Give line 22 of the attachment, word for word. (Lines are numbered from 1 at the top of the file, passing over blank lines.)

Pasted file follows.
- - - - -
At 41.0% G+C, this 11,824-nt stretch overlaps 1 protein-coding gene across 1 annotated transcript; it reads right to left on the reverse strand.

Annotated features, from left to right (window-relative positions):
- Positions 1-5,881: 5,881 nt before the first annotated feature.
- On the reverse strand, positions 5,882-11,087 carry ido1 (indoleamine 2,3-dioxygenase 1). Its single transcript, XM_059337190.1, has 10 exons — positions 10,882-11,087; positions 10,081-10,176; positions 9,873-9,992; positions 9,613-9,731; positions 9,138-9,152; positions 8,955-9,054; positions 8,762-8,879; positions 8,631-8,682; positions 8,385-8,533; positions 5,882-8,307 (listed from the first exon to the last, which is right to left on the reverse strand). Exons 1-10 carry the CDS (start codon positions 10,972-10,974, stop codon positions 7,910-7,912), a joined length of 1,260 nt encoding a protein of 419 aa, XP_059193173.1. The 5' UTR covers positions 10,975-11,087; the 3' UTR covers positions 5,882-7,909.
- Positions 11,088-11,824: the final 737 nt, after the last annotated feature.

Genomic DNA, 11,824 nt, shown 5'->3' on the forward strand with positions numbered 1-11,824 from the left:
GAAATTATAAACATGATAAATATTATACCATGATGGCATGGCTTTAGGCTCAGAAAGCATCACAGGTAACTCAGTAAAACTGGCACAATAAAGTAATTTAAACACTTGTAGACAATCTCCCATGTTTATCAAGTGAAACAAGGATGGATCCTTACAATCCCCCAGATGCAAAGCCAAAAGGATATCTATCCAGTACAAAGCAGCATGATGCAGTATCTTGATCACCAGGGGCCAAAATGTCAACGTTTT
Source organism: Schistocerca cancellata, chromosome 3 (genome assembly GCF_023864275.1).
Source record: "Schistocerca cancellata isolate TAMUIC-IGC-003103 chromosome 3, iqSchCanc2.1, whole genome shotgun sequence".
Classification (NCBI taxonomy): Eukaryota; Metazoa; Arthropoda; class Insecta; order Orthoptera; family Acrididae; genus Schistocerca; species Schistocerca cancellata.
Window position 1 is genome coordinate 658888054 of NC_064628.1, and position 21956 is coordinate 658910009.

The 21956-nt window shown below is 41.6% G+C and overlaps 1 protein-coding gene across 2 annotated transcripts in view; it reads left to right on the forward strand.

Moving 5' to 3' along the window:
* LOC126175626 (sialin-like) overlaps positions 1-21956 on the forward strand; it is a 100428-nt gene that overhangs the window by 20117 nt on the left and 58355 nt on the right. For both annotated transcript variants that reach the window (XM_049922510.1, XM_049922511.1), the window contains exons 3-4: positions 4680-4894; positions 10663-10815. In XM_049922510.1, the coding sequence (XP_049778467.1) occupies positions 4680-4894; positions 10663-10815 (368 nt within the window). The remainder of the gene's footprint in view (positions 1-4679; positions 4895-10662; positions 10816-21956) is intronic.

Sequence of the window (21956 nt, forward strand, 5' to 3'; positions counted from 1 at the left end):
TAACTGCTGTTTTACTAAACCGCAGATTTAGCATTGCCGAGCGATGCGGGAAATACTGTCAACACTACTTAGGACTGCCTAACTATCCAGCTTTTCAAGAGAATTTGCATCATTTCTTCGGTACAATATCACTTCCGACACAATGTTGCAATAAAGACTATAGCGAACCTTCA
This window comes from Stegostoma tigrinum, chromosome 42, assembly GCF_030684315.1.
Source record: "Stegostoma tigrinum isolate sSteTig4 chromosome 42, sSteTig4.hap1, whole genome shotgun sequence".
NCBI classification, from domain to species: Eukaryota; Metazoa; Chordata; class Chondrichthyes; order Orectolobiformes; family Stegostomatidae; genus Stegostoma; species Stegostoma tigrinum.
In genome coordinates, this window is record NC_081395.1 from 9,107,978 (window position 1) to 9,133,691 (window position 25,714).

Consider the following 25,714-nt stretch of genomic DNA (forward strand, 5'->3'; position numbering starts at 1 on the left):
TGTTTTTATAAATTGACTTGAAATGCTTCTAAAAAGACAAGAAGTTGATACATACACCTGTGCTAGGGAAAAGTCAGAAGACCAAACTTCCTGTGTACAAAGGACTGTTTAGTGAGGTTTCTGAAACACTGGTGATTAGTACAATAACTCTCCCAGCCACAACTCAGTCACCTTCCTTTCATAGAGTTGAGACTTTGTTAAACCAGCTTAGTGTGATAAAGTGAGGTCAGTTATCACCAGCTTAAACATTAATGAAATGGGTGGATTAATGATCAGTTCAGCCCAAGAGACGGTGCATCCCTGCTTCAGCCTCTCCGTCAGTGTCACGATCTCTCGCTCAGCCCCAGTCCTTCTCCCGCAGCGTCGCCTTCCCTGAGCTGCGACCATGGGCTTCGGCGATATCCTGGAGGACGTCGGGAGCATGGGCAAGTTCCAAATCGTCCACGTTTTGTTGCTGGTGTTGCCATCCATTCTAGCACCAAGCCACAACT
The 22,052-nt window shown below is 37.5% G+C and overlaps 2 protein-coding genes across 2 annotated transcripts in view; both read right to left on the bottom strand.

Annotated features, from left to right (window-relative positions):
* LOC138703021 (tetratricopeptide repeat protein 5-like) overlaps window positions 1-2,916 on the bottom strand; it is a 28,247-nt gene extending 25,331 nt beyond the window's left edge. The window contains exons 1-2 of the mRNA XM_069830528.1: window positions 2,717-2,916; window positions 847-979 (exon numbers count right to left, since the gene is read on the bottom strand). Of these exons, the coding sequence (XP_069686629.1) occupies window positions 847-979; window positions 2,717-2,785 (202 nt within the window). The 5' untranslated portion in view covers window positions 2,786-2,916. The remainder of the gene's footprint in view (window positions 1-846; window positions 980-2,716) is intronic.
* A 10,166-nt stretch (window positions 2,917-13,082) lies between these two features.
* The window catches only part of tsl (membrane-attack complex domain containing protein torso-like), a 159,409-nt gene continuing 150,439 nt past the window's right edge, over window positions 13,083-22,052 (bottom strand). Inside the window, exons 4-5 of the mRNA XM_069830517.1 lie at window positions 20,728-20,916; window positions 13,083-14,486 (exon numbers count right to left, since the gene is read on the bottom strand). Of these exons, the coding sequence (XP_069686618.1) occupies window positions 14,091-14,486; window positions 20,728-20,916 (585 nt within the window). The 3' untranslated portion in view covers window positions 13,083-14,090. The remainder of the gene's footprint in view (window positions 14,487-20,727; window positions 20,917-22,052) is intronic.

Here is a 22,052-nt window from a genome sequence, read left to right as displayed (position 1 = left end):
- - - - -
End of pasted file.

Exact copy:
TGTTTTTATAAATTGACTTGAAATGCTTCTAAAAAGACAAGAAGTTGATACATACACCTGTGCTAGGGAAAAGTCAGAAGACCAAACTTCCTGTGTACAAAGGACTGTTTAGTGAGGTTTCTGAAACACTGGTGATTAGTACAATAACTCTCCCAGCCACAACTCAGTCACCTTCCTTTCATAGAGTTGAGACTTTGTTAAACCAGCTTAGTGTGATAAAGTGAGGTCAGTTATCACCAGCTTAAACATTAATGAAATGGGTGGATTAATGATCAGTTCAGCCCAAGAGACGGTGCATCCCTGCTTCAGCCTCTCCGTCAGTGTCACGATCTCTCGCTCAGCCCCAGTCCTTCTCCCGCAGCGTCGCCTTCCCTGAGCTGCGACCATGGGCTTCGGCGATATCCTGGAGGACGTCGGGAGCATGGGCAAGTTCCAAATCGTCCACGTTTTGTTGCTGGTGTTGCCATCCATTCTAGCACCAAGCCACAACT